"Smartwatch wearers who use health monitoring apps need to see them as a means to track their health and, if needed, warn them of potential health issues," Bajarin says. "They're not a replacement for a true medical evaluation or diagnosis."
What's next for medical wearables
More tech companies, including Samsung and Google, will likely develop wearable devices with increased health and medical features, analysts say. Samsung has already said it's developed an emergency response feature for smartwatches and a method for connecting first responders to their teams using Samsung Galaxy smartwatches.
Companies like Bose and Samsung offer augmented hearing devices, known as hearables, that help people listen to conversations in noisy environments. Verily, a Google sister company, is working on contact lenses for age-related farsightedness, as well as an intraocular lens designed to improve eyesight after cataract surgery. Verily had previously worked on a glucose-sensing contact lens for people with diabetes, but shelved the project in November.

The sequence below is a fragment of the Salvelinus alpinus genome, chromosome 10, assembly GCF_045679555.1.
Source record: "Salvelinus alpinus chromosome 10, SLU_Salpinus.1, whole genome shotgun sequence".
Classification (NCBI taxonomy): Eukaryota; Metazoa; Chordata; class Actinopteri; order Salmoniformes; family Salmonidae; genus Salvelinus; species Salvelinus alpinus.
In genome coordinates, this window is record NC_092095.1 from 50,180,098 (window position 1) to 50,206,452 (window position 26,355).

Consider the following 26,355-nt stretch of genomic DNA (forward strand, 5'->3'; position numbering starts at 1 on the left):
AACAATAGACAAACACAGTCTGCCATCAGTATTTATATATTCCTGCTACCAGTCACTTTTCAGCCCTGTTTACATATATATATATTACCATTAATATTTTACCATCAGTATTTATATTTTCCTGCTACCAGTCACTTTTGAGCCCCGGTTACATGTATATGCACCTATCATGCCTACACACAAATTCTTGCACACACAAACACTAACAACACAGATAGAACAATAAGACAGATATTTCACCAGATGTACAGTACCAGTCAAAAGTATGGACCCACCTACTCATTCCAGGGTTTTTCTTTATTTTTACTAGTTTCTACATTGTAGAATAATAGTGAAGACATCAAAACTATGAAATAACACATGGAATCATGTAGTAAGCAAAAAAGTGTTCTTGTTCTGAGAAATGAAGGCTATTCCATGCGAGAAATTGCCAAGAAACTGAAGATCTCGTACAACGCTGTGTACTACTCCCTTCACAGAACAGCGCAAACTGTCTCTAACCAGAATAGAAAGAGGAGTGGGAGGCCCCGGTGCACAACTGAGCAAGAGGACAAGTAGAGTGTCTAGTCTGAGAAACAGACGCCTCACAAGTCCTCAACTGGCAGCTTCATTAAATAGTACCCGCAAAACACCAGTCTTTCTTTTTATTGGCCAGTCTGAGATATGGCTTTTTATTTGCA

In the next five years, analysts say, we'll see features such as blood pressure and glucose monitoring rolled out on wearables. Increased battery life will mean we won't have to take off wearables at night, so we'll be able to monitor conditions such as sleep apnea.
"We're going to see an absolute revolution on our wrists," says Paul Testa, chief medical information officer at NYU Langone Health. When patients come into the emergency room with symptoms of a stroke, says Testa, who is also an emergency medicine physician, doctors try to figure out the last time a patient was at his or her baseline, a measure known as a "well" moment. "Won't it be incredible in five years when an Apple Watch or a phone knows their last 'well' time?" he asks.
Glenn, the hiker in Wyoming, was quickly taken to a hospital and then flown to a facility in Salt Lake City, where he lives, for surgery. He went through three months of cardiac rehab.
Glenn says the up-to-the-minute data on his Fitbit prompted him to take action while in the woods. Without that information, he might not have realized he needed help.
"My Fitbit is what really brought the problem I was having to my attention," Glenn says. "It's my safety blanket."